The American trials collection grew by thirty titles in Spring 2008. These included The Fall River Tragedy: A History Of The Borden Murders (1893); a bizarre recreation of the Lindbergh kidnapping (Criminal File Exposed!, 1933): the Amistad trial (New England Anti-Slavery Almanac, 1841; see image ar right); the adultery trial of the Rev. Joy Fairchild (Boston, 1845); censorship of abolition literature (Remarks on the Decision of the Appeal Court of South-Carolina, in the Case of Wells, 1835), sidewalk preaching in New York City (Account of the Trial of John Edwards, 1822); Rev. Henry Ward Beecher’s adultery trial (True History of the Brooklyn Scandal, 1878), and murder trials aplenty (The Most Foul and Unparalleled Murder in the Annals of Crime: Life and Confession of Reuben A. Dunbar, 1851; Account of the Short Life and Ignominious Death of Stephen Merrill Clark, 1821; Trial of Henry G. Green, for the Murder of His Wife, 1845; Trial of Rev. Mr. Avery, 1833; Report of the Trial of William Henry Theodore Durrant, 1899).
Seven titles were added to the William Blackstone Collection. The most notable is an apparently unrecorded variant of Eller 180, Commentaire sur le code criminel d’Angleterre (2 vols., 1776), still in its original paper wrappers. Two somewhat ephemeral items testify to Blackstone’s role in debates through the years. Our Legal Heritage (2001), by Judge Roy Moore, the Chief Justice of Alabama who lost his judgeship for refusing to remove the Ten Commandments from his courtroom, contains a lengthy excerpt from Blackstone with commentary by Judge Moore. An 8-page pamphlet by the English mystic John Ward is titled This penny book proves clearly that the bishops and clergy are religious imposters, who falsely pretend to an extraordinary commissio[n] from Heaven, and terrify and abuse the Peop[le] with false denunciations of judgment, and as suc[h] by the present laws of England, according [to] Blackstone’s Commentaries, vol. IV, p. 62, a[re] liable to fine. imprisonment, and infamo[us] corporeal punishment. This pamphlet also contains a true song, of 18 verses, against priestcraft and oppression to be sung to the tune of the Vicar and Moses (Birmingham, 1832).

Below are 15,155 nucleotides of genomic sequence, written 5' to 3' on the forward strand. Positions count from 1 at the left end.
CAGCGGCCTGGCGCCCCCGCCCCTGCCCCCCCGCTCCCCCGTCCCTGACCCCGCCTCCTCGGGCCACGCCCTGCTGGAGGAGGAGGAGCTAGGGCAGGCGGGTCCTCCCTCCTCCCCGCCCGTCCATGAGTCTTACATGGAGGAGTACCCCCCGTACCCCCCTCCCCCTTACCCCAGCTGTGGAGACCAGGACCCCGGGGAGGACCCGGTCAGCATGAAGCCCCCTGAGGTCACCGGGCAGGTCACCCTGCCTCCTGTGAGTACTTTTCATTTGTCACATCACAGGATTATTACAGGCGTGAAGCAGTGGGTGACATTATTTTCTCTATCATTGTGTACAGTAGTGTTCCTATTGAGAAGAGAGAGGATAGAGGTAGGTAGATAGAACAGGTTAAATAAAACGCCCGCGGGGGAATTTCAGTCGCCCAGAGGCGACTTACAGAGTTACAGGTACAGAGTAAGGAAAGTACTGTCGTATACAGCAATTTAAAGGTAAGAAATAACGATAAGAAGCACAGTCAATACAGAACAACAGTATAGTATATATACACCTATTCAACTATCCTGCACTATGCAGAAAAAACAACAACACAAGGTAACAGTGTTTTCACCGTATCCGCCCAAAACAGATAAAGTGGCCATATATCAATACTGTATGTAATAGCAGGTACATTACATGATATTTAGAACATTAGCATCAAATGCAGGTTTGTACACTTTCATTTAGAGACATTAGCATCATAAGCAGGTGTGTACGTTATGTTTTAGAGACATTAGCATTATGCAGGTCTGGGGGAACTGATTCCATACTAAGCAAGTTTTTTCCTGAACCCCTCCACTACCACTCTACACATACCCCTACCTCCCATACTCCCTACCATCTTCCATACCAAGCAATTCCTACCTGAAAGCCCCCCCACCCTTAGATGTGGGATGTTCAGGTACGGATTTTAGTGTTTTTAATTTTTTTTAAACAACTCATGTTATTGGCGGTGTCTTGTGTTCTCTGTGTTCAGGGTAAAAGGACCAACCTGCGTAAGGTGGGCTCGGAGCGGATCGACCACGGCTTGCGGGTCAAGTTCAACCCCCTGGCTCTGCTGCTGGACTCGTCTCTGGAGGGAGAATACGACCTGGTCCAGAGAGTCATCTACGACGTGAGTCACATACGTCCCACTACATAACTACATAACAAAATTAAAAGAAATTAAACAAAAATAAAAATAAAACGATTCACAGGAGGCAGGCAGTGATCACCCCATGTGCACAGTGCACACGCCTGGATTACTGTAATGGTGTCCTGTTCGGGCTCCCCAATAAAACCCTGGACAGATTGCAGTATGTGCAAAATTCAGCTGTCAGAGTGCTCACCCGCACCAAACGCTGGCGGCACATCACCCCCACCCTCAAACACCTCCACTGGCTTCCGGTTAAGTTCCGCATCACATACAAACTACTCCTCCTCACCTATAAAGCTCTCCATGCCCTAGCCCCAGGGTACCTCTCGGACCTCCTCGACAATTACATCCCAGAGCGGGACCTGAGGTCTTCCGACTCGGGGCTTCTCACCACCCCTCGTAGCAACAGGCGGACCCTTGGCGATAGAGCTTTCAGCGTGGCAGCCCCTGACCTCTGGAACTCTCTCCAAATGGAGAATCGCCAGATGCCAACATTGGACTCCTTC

Another 18 volumes of Italian statutes and related treatises were acquired, including statutes of Vicenza (1675), Trento (1640), and Milan (1800), as well as ordinances for the notaries’ guild of Cremona (1597), the Bergamo marketplace (1701), the legal profession in Bergamo (1795), and the pawnbrokers of Vicenza (1676). The 1718 edition of the agricultural statutes of Rome, Gli statuti dell’ agricoltura, includes illustrations of the life cycle of locusts.
In all, thirty of the titles acquired in Spring 2008 sported illustrations. San Antonio tax attorney Farley P. Katz donated two long-sought French codes filled with colorful and humorous images by the illustrator Joseph Hémard: the deluxe edition of Code général des impôts directs et taxes assimilées (1944; see image at right), and Code civil: Livre premier, Des personnes (1925). Katz recently published a study of Hemard’s tax code that reproduces several of the illustrations: “The Art of Taxation: Joseph Hémard’s Illustrated Tax Code,” 60 Tax Lawyer 163 (2006). We acquired two more illustrated French codes perhaps inspired by Hémard: the Code Napoléon rendered into verse with 60 risqué woodcuts by Pierre Noël (1932-33), and the Code Pénal (1950) with illustrations by Jean Dratz (1950). The Coutumes generales d’Artois (1756) has eight large woodcuts depicting the judicial process. Joost de Damhoudere’s Practycke in criminele saecken (1642) has dozens of woodcuts depicting crimes and criminal procedure.
Rare Book Librarian